Fritzie Zivic

From Wikipedia, the free encyclopedia - View original article

Fritzie Zivic
Statistics
Real nameFerdinand Henry John Zivcich
Nickname(s)The Croat Comet
Rated atWelterweight
Lightweight
NationalityAmerican Croat
Born(1913-05-08)May 8, 1913
Pittsburgh, PA, U.S.
DiedMay 16, 1984
Pittsburgh, U.S.
Stanceorthodox
Boxing record
Total fights232
Wins158
Wins by KO80
Losses64
Draws9
No contests1
 
Jump to: navigation, search
Fritzie Zivic
Statistics
Real nameFerdinand Henry John Zivcich
Nickname(s)The Croat Comet
Rated atWelterweight
Lightweight
NationalityAmerican Croat
Born(1913-05-08)May 8, 1913
Pittsburgh, PA, U.S.
DiedMay 16, 1984
Pittsburgh, U.S.
Stanceorthodox
Boxing record
Total fights232
Wins158
Wins by KO80
Losses64
Draws9
No contests1

Fritzie Zivic (May 8, 1913, Pittsburgh, United States — May 16, 1984), born as Ferdinand Henry John Zivcich (Croatian: Živčić, known to boxing fans as Fritzie Zivic, “The Croat Comet”), was an American boxer who held the world welterweight championship from October 4, 1940, until July 29, 1941.

Biography[edit]

Zivic was born to immigrant parents; his father was Croatian, his mother Mary Kepele was Slovenian. As a young man, he followed the example of his elder brothers. These five brothers were known as the "Fighting Zivics". Referring to his youth in the Ninth Ward of Lawrenceville, Zivic later said, "You either had to fight or stay in the house. We went out."[1] He started with fighting professionally in October 1931 as a featherweight (at the age of 18). By 1936 he was ranked among the top ten welterweights. In 1940 Zivic beat Sammy Angott to earn a shot at the welterweight title. He upset the great Henry Armstrong on October 4, 1940 in a 15-round decision at Madison Square Garden to take the welterweight title. He won the rematch with Armstrong in January 1941, but lost in his next defense, to Freddie Cochrane in 15 on July 29, 1941. His last fight was in January 1949 (at the age of 36).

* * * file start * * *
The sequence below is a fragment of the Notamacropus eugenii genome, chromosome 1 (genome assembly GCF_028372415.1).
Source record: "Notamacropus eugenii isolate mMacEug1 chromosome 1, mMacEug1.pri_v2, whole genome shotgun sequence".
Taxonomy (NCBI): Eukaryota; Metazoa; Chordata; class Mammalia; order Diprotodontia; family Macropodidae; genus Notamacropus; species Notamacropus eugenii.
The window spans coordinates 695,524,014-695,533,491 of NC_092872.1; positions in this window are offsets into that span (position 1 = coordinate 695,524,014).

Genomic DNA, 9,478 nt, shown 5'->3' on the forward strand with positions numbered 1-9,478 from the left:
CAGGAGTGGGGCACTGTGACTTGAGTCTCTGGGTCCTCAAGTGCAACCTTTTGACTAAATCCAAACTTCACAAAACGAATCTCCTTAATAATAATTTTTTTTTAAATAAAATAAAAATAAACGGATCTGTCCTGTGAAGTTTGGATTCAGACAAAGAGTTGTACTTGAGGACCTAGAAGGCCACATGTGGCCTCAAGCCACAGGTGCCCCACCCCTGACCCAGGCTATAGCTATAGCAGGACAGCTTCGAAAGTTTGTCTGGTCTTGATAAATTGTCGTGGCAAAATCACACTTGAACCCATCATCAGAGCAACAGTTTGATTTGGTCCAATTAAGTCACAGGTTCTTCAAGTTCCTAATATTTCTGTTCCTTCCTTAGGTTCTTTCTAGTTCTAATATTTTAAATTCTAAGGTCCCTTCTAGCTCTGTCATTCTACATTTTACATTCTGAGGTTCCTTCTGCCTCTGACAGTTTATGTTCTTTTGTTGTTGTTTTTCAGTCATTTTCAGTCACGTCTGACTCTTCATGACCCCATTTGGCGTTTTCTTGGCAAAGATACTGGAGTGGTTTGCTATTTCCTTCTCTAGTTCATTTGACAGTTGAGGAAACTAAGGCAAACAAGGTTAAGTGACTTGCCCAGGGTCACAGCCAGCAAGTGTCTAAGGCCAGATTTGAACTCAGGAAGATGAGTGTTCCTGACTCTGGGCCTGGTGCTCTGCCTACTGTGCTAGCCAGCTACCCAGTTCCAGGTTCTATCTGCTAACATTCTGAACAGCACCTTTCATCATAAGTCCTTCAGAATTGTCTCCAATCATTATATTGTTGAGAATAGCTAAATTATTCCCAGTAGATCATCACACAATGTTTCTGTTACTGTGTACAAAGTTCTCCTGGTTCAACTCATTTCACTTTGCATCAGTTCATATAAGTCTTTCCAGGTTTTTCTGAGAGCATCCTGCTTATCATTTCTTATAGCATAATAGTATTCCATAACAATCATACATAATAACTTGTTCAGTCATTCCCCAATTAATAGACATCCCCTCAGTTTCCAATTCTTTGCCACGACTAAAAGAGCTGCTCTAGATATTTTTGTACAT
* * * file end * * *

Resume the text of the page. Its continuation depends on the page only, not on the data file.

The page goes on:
Zivic became the best known when on October 4, 1940 he battered Henry “Hammering Hank” Armstrong at Madison Square Garden, taking the world welterweight title. He was a 4-to-1 underdog going into the fight. Fritzie held the title for the next eight months, when he lost a fight with Red Cochran after 15 rounds, on July 29, 1941 in Newark, NJ.

According to Zivic's own account, the first bout with Armstrong was very dirty. Armstrong started out fighting that way: "Henry's givin' me the elbows and the shoulders and the top of the head, and I can give that stuff back pretty good, but I don't dare to or maybe they'll throw me out of the ring."[2] By the seventh round, Zivic had had enough, and began responding in kind. The referee (still according to Zivic), then told the fighters, If you want to fight that way, it's okay with me. Armstrong had built up a good lead, but Zivic went to work, cutting both of Armstrong's eyes and opening a gash on his mouth. Zivic said "pardon me" several times while fouling his opponent. In the fifteenth and final round, Zivic hit Armstrong with a left hook-right cross combination. Armstrong went down as the bell ended the fight. Zivic won a unanimous decision.

He never challenged for a world title again, but from 1941 to 1946, he fought Sugar Ray Robinson, Lew Jenkins, Jake LaMotta, Beau Jack, Bob Montgomery, Tommy Bell, Billy Arnold and Freddie Archer. In all, he met seven future Hall of Famers and nine world champions. His career record with 158-64-9, with 80 knock outs.

Although his fighting tactics were very dirty (thumbing the opponents in the eye or punching in banned areas), he was also known for always apologizing for that to his opponent. "He had a body like a wire, a mind like a chess player, a quick wit and a splendid smile."[3]

After ending his career, he had his own boxing school, and he became a boilermaker.

He died after a long battle with Alzheimer's disease in 1984. He was inducted into the International Boxing Hall of Fame in 1993.

Quotes[edit]

Footnotes[edit]

  1. ^ Margie Carlin, "The Three Faces of Lawrenceville," Pittsburgh Press, 17 October 1976, 28
  2. ^ Red Smith, "The Nose", reprinted in W.C. Heinz's The Fireside Book of Boxing, Simon and Schuster.
  3. ^ John Golightly, "Boxer Fritzie Zivic Dies at 71, Former World Welterweight King," Pittsburgh Post-Gazette, 18 May 1984, 8.

References[edit]

External links[edit]